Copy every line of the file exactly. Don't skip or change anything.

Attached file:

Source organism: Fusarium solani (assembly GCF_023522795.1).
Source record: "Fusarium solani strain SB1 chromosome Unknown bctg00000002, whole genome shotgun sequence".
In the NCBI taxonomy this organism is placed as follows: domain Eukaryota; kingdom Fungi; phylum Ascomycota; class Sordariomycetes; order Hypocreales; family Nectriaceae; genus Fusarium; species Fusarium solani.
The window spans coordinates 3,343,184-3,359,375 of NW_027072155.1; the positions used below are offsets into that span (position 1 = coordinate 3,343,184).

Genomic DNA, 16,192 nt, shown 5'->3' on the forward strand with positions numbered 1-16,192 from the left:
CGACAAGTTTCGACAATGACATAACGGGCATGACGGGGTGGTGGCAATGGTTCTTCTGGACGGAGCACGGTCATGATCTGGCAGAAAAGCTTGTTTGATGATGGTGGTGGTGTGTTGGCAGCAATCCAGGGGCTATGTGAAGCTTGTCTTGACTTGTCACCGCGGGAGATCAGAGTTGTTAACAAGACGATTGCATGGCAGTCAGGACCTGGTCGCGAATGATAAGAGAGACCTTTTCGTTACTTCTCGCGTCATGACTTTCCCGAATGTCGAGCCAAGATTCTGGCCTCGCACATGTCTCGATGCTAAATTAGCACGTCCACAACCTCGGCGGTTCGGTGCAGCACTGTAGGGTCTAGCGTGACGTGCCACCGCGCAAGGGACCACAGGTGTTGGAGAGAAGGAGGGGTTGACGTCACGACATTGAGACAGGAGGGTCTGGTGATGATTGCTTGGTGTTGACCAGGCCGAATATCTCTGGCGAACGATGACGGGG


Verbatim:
Source organism: Fusarium solani (assembly GCF_023522795.1).
Source record: "Fusarium solani strain SB1 chromosome Unknown bctg00000002, whole genome shotgun sequence".
In the NCBI taxonomy this organism is placed as follows: domain Eukaryota; kingdom Fungi; phylum Ascomycota; class Sordariomycetes; order Hypocreales; family Nectriaceae; genus Fusarium; species Fusarium solani.
The window spans coordinates 3,343,184-3,359,375 of NW_027072155.1; the positions used below are offsets into that span (position 1 = coordinate 3,343,184).

Genomic DNA, 16,192 nt, shown 5'->3' on the forward strand with positions numbered 1-16,192 from the left:
CGACAAGTTTCGACAATGACATAACGGGCATGACGGGGTGGTGGCAATGGTTCTTCTGGACGGAGCACGGTCATGATCTGGCAGAAAAGCTTGTTTGATGATGGTGGTGGTGTGTTGGCAGCAATCCAGGGGCTATGTGAAGCTTGTCTTGACTTGTCACCGCGGGAGATCAGAGTTGTTAACAAGACGATTGCATGGCAGTCAGGACCTGGTCGCGAATGATAAGAGAGACCTTTTCGTTACTTCTCGCGTCATGACTTTCCCGAATGTCGAGCCAAGATTCTGGCCTCGCACATGTCTCGATGCTAAATTAGCACGTCCACAACCTCGGCGGTTCGGTGCAGCACTGTAGGGTCTAGCGTGACGTGCCACCGCGCAAGGGACCACAGGTGTTGGAGAGAAGGAGGGGTTGACGTCACGACATTGAGACAGGAGGGTCTGGTGATGATTGCTTGGTGTTGACCAGGCCGAATATCTCTGGCGAACGATGACGGGG